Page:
The Oil & Gas industry continues to explore and develop ever more challenging and difficult hydrocarbon prospects. Also Asia is experiencing a push into deeper water, exploring reservoirs with higher pressure and more difficult and complicated formations, i.e. fractured carbonates. These operating conditions results in an increased interest for more novel drilling systems, i.e. offshore managed pressure drilling. But how safe and reliable are these new systems?

A general perception is that new technology introduces more risks, and there are a number of examples of new technology not meeting expectations with respect to reliability and performance. What would be the consequence of a failure in these new drilling systems? To further complicate the situation, the recent Macondo and Montara blowout has put a increased pressure on the drilling industry to demonstrate safe and reliable drilling operations; there is no tolerance for failure.

One of the challenges with this risk adverse perception on new technology is that conventional systems are typically only evaluated on the basis of their past track record, with little or no considerations to the more complicated and challenging operating environments. Consequently, the drilling contractors experience more drilling problems when operating in these new environments, i.e. stuck pipe and lost circulation. These issues result in high operating costs due to loss of drilling mud and non-productive time (NPT), but they also represent a potential safety risk as these drilling events may trigger a well control incidents.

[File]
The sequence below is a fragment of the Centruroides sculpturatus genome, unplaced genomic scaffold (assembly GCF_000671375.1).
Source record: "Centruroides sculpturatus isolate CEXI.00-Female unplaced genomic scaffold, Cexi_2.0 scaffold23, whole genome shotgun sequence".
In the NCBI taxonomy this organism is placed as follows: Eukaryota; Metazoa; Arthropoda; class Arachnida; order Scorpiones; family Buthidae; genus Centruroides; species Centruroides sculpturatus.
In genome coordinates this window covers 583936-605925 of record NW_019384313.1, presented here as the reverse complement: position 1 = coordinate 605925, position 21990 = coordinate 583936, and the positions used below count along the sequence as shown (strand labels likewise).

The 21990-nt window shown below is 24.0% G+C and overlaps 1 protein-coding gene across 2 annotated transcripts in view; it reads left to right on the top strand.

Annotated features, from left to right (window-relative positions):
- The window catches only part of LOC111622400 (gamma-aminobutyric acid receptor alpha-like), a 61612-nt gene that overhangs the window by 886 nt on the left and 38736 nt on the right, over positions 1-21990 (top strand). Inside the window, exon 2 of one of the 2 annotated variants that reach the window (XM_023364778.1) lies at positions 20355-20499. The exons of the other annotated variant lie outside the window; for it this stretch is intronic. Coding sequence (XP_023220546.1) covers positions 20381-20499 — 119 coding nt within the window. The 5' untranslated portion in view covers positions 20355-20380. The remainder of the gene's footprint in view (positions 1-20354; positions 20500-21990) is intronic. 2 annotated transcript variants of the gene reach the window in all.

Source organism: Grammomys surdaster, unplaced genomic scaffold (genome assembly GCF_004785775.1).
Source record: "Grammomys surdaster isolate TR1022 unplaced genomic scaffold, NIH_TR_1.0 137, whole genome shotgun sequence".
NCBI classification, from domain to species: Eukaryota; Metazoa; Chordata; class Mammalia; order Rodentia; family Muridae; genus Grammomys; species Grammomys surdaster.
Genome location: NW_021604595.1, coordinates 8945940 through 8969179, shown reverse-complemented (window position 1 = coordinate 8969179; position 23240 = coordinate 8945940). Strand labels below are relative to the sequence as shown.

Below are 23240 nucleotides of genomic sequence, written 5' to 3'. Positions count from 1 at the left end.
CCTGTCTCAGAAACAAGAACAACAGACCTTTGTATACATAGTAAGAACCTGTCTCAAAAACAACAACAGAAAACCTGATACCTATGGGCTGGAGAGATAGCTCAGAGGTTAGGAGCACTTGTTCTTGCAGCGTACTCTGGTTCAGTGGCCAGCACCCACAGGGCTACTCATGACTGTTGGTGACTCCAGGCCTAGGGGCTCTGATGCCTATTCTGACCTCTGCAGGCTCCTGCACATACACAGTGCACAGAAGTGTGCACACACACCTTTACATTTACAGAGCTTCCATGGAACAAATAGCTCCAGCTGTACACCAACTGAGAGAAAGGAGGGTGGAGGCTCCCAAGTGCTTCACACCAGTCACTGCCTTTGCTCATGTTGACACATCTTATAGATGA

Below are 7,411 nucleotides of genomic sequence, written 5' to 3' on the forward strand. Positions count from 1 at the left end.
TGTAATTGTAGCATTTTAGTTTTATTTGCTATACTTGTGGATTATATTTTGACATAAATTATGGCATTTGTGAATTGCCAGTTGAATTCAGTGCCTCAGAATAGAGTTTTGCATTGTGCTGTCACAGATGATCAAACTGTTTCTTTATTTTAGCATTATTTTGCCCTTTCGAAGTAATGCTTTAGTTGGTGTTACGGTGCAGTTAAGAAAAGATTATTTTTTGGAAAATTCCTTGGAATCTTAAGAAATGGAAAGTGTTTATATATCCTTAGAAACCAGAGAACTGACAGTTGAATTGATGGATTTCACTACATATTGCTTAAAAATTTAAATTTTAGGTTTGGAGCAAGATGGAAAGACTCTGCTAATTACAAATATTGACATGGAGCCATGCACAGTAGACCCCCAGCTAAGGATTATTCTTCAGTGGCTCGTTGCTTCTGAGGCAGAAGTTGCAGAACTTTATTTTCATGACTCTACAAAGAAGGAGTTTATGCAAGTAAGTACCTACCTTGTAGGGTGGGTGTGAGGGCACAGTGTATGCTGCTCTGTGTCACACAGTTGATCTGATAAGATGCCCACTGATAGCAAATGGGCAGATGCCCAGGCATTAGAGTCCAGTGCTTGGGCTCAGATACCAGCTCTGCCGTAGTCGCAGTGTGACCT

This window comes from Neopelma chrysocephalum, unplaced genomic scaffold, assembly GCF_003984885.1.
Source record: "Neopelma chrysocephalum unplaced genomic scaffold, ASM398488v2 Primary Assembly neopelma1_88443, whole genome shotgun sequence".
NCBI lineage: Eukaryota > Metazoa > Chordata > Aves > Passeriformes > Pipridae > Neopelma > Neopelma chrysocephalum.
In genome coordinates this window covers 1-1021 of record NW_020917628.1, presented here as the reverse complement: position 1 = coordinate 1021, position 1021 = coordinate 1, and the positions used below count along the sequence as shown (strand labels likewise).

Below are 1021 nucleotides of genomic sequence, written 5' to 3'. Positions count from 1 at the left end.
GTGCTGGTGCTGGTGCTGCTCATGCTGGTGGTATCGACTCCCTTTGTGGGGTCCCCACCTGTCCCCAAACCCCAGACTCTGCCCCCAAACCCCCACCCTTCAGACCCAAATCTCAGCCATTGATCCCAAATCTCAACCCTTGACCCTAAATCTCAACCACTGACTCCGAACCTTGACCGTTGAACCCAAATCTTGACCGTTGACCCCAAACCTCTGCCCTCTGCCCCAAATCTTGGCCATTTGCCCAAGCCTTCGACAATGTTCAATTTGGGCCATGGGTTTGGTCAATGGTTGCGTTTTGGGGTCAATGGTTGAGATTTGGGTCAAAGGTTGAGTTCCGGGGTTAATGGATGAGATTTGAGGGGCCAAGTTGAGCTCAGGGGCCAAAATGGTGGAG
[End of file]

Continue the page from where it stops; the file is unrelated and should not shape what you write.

To provide a more realistic risk picture and have a better basis to compare alternative drilling systems, DNV has together with the industry developed a methodology to assess and quantify the risk of blowouts related to a specific well operation. This risk based assessment is based on a systematic assessment of the drilling rig, drilling equipment, operating conditions, sub-surface conditions and drilling and casing program. In this paper the methodology is outlined, and a case example related to a specific drilling operation in a fractured carbonate reservoir of the Eastern coast of Sulawesi, Indonesia, is used to demonstrate the methodology.

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